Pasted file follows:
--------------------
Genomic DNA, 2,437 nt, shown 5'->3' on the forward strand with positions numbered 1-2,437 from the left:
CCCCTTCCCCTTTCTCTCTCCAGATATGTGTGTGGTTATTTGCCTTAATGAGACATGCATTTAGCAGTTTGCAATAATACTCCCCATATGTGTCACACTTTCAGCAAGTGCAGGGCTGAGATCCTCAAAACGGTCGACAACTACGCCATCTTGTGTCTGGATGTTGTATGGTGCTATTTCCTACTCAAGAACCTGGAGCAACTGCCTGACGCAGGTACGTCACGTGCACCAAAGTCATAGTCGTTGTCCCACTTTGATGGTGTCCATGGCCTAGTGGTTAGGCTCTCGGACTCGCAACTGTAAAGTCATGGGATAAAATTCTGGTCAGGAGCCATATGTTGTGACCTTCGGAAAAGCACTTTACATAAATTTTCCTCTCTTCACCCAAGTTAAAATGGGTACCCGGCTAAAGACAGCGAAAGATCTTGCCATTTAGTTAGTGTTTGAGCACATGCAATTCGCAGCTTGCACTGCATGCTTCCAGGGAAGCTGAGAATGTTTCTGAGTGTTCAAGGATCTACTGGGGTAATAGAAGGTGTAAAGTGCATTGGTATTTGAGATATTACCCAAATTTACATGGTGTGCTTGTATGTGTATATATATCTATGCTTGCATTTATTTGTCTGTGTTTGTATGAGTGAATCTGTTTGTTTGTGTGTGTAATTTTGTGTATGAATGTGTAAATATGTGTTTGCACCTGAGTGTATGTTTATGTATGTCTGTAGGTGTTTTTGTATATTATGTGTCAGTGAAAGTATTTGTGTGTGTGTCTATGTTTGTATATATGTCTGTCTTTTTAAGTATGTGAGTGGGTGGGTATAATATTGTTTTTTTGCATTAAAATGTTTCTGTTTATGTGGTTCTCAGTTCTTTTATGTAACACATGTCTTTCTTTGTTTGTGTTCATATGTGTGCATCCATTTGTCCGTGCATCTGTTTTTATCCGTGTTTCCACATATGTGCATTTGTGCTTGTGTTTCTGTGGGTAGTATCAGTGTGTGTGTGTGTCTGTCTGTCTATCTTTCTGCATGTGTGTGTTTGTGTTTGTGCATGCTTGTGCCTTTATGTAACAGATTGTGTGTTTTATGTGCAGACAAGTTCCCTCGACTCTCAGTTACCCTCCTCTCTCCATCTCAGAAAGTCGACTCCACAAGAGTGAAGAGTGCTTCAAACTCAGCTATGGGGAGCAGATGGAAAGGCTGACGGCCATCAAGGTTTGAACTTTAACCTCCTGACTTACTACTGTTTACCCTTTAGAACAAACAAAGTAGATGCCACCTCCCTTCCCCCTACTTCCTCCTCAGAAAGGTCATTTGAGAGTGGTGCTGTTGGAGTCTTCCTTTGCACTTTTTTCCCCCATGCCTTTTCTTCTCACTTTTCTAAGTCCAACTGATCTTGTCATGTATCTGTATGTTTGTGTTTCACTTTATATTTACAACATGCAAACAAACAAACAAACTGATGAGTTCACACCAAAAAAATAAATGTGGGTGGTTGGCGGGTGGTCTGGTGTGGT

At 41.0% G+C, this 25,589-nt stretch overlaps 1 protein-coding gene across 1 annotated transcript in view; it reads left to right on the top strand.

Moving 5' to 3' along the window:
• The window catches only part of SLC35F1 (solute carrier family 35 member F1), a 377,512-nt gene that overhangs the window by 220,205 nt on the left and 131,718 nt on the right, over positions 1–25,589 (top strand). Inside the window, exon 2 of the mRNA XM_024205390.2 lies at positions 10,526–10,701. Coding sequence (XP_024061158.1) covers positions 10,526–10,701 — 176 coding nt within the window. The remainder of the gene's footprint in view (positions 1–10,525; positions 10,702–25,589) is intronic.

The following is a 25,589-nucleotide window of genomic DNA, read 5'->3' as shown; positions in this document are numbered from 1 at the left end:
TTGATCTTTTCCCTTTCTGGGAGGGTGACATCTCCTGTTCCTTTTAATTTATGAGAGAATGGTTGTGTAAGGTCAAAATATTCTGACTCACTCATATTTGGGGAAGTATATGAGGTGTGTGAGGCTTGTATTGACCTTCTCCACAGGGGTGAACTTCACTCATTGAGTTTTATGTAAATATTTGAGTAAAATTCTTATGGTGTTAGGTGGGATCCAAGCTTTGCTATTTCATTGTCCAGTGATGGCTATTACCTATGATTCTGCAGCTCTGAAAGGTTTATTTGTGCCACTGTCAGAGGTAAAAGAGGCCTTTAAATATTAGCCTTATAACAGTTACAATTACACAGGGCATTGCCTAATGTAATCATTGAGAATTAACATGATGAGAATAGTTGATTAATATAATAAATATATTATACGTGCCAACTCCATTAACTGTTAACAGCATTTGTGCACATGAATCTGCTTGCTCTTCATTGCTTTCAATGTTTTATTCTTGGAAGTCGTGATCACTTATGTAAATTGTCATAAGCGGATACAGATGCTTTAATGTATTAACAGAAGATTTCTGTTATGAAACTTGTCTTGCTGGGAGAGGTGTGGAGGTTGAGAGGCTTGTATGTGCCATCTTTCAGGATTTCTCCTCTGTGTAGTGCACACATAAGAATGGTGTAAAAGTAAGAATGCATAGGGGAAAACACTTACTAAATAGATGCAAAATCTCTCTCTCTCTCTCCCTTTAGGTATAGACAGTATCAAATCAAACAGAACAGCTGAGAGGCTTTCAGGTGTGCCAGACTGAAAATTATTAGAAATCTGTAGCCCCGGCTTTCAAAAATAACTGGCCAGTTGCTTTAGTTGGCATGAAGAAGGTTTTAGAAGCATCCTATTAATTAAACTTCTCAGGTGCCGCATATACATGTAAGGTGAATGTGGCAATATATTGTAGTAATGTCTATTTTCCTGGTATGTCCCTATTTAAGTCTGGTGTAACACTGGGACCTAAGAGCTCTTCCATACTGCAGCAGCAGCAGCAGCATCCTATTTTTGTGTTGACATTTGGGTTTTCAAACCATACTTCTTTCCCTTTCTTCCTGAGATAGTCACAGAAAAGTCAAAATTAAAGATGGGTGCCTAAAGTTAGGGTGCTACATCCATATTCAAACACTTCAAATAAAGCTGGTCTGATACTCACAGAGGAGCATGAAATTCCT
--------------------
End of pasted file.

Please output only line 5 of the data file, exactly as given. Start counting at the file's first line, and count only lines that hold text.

• The window catches only part of SLC35F1 (solute carrier family 35 member F1), a 377,512-nt gene that overhangs the window by 220,205 nt on the left and 131,718 nt on the right, over positions 1–25,589 (top strand). Inside the window, exon 2 of the mRNA XM_024205390.2 lies at positions 10,526–10,701. Coding sequence (XP_024061158.1) covers positions 10,526–10,701 — 176 coding nt within the window. The remainder of the gene's footprint in view (positions 1–10,525; positions 10,702–25,589) is intronic.